Generosity and Charitable Donations Linked to Oxytocin

Generosity Charitable Donations Oxytocin
Generosity – Oxytocin

Some of the prosocial effects of oxytocin (OT) such as trust, emotional empathy and socially reinforced learning are well-known, but a recent study published in the Hormones and Behavior journal is perhaps one of the first to show that oxytocin increases generosity and charitable donations.

Oxytocin (OT) is a nine amino acid neuropeptide, discovered by Sir Henry Dale in 1906 and the first peptide hormone to be sequenced and synthesized by Vincent du Vigneaud in 1953.

The hormone, best known for its role in inducing labor and lactation, is also involved in a wide variety of physiological and pathological functions.

This includes sexual activity, maternal behavior, social recognition, building trust, emotional empathy, social bonding and the establishment of early bonding. Also low levels of oxytocin have been linked with anxiety in children and reported in women with depression.

Our bodies also produce oxytocin when we’re excited by our sexual partner, and when we fall in love. That’s why it has earned the nicknames, “love hormone” and “cuddle hormone”.

Oxytocin induces a general sense of well-being including calm, improved social interactions, reduced fear, anxiety and stress system activity.

The hormone it also secreted by the thymus and is involved in T cell differentiation and activation, modulation of inflammation and cytokine production, and has been implicated in autism, depression and several cancers. Actually, Vincent Geenen and his group showed that the neurohypophysial hormone oxytocin is synthesized in thymic epithelial cells and that functional oxytocin receptors are expressed by immature T cells (thymocytes).

In fact, the first study to demonstrate that oxytocin increases generosity in humans is most likely the work of Paul J Zak, Angela A Stanton and Sheila Ahmadi published in 2007 in PLoS One. In this study, participants were infused with 40 IU oxytocin or placebo. Two decision tasks from experimental economics, the ultimatum game (UG) and the dictator game (DG) were used. Oxytocin raised generosity in the UG by 80% over placebo. The increased generosity was not due to greater altruism because OT did not affect transfers in the DG, and the impact of OT on generosity remains significant even when altruism in the DG was taken into account.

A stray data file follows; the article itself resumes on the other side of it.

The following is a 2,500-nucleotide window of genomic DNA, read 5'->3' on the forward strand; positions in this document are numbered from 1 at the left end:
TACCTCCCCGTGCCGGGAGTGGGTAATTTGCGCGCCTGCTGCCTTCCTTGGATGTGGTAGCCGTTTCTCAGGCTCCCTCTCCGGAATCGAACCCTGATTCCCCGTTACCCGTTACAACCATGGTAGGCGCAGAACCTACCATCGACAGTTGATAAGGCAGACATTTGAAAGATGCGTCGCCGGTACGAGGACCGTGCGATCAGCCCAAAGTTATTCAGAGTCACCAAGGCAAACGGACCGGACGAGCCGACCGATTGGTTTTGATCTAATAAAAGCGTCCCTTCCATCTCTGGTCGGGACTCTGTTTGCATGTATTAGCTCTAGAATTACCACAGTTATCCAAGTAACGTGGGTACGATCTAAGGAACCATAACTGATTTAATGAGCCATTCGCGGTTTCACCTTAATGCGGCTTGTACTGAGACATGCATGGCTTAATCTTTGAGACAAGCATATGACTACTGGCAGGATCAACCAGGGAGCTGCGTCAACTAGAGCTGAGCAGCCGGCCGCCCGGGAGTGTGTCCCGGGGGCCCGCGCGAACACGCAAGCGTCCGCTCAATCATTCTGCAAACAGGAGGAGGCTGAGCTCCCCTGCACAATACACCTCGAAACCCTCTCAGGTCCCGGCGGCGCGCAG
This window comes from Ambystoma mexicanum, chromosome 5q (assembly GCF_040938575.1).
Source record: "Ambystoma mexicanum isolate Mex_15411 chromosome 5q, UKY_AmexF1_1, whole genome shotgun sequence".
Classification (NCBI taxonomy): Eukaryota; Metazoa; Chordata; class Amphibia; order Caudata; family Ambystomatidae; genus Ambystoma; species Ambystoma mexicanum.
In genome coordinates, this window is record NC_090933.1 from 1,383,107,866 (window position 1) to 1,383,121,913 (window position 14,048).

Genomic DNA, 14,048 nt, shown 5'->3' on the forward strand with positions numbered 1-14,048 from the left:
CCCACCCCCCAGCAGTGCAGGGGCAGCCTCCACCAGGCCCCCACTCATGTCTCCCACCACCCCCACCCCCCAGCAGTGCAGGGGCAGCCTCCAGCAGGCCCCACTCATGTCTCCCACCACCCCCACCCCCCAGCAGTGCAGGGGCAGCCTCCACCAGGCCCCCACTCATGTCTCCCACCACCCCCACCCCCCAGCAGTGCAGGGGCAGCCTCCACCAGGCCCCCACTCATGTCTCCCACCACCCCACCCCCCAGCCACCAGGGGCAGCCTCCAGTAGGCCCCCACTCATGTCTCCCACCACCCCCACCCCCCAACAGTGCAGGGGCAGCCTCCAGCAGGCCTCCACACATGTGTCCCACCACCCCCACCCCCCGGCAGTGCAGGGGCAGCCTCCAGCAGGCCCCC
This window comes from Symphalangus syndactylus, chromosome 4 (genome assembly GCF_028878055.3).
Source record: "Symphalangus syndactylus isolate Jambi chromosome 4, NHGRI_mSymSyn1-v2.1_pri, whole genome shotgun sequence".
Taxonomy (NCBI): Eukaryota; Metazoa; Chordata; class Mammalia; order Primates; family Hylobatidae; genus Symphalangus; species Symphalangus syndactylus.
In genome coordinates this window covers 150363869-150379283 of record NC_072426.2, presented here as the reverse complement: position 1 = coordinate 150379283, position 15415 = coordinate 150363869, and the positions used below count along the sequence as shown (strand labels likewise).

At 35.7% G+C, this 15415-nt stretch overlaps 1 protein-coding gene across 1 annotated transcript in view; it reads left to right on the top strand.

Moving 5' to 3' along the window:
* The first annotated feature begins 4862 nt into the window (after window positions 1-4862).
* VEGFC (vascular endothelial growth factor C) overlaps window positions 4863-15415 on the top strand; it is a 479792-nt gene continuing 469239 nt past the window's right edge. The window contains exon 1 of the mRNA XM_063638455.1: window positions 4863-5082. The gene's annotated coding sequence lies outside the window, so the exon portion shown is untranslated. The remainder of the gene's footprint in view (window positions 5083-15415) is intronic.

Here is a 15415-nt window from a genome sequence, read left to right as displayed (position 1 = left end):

Interestingly, as per the authors of this study, citing the corresponding references, in 2005, over $260 billion was given to U.S. charities, and the absolute amount of charitable giving is not only high, but the proportion of income donated has grown. Moreover, in 2005, over 65 million Americans volunteered to help charities, and ninety-six percent of volunteers said that one of their motivations was “feeling compassion toward other people”.

In the Hormones and Behavior study Jorge Barraza and colleagues from the Center for Neuroeconomics Studies, Claremont Graduate University demonstrate that oxytocin affects pro-social behaviors. They report that OT did not affect the decision to donate, but among the participants who did donate, people infused with oxytocin donate 48% more to charity than those given a placebo.

These findings suggest that OT can promote acts of giving that indirectly benefit others. This study is the first to demonstrate that oxytocin influences prosocial behaviors that have delayed and distant effects.

According to the authors this indicates that oxytocin can promote acts of giving and indirect generosity, increasing the size of monetary donations to charitable organizations. As there are no direct benefits to anonymous charitable giving for the donor, donation behavior can be seen as a form of altruism.

These findings add to previous research showing that oxytocin affects virtuous behaviors directed at individuals, revealing that oxytocin affects a wide range of pro-social behaviors that may be considered uniquely human.

SOURCEHorm Behav 2011, 60:148. Epub 2011 May 8

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Cover Image (left panel): Dalai Lama from What 7 Experts Say about Happiness (including the Dalai Lama), The Dalai Lama called for the 21st century to be a century of compassion, url:; (right panel): Paul J. Zak, an American neuroeconomist, Paul Zak 2021, Public Domain, From Wikimedia Commons,